A voice mail from a caller claiming to be with the IRS states that you are delinquent on your income taxes and demands you to call back and make payment over the telephone or else face fines and possible jail time.
A call in the middle of the night tells you that your grandson is in trouble and you need to send money now for his bail. And don't tell his parents!
A convincing caller informs you that you have just won $100,000 in a foreign lottery but that you need to send $5,000 to claim your prize.
Three different scams, but two things in common. They prey on peoples' fear or greed. Over the past several years, we have had clients and friends fall victim to all three of these scams, resulting in the loss of tens of thousands of dollars and strong feelings of shame and embarrassment for having been deceived. Over the last two weeks, we have had 3 incidences of the IRS scam. Fortunately, the only loss was that of sleep until the clients could talk with us the next day.
So, let's talk a little about the IRS phone scam.
The IRS has had over 90,000 complaints about the IRS phone scam, and has identified over 1,100 victims who have lost an estimated $5 million.
According to the IRS:
- The IRS's first contact with taxpayers will be written correspondence delivered through US mail.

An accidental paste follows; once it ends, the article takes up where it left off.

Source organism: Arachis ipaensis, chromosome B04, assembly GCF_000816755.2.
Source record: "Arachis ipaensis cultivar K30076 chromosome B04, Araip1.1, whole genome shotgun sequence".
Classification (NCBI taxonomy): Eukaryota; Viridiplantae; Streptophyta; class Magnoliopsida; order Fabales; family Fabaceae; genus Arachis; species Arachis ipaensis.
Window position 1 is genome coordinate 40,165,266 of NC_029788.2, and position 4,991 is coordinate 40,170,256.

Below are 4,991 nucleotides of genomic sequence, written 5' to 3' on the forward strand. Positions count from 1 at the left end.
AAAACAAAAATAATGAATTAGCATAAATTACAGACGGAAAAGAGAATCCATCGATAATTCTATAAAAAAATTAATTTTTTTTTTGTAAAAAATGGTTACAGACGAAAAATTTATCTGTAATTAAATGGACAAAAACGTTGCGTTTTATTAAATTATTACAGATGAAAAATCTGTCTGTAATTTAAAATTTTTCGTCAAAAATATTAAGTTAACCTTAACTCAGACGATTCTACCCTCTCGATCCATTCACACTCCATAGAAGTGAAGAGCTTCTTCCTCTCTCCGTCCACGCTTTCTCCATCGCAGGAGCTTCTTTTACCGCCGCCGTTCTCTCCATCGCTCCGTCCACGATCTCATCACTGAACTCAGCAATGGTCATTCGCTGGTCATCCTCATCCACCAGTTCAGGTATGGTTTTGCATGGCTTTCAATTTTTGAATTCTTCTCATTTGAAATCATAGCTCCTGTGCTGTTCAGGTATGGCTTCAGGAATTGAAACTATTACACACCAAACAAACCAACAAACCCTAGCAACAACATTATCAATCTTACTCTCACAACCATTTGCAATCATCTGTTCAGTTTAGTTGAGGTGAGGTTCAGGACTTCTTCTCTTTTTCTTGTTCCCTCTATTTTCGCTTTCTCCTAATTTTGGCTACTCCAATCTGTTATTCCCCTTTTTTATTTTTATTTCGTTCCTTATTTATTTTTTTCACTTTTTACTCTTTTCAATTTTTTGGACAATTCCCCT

- The IRS will never ask for credit card, debit card or prepaid card information over the telephone.
- The IRS will never insist that a taxpayer use a specific payment method to pay tax obligations.
- The IRS will never request immediate payment over the telephone.
What to do if you receive one of these calls:
If you know that you owe Federal Income Taxes (meaning you have filed your income tax returns and had a balance due that you did not pay) but have not received any correspondence from the IRS, don't panic. Hang up the call (or don't return the voice message) and call the IRS at 800.829.1040 to help resolve your payment issue. You can also call us to review your situation and options.
If you don't believe you owe Federal Income Taxes, hang up the call (or don't return the voice message) and report the incident to TIGTA (Treasury Inspector General for Tax Administration) at 800.366.4484.
Some additional basics:
- Never give account information or your social security number over the telephone to someone you don't know and trust.
- Never be coerced into making a payment by telephone by a caller demanding that you do so and threatening you if you do not. HANG UP the call! If you are frightened, tell a friend or someone you trust. If they are not available, call or email us (hopefully you will consider us both a friend and someone you can trust).
- If it sounds too good to be true, it probably is. If you never bought a ticket for the Irish Sweepstakes it is VERY unlikely that you won.
- If a caller tells you not to tell anyone else about making the payment that the caller wants, HANG UP! Tell someone that you just received such a call.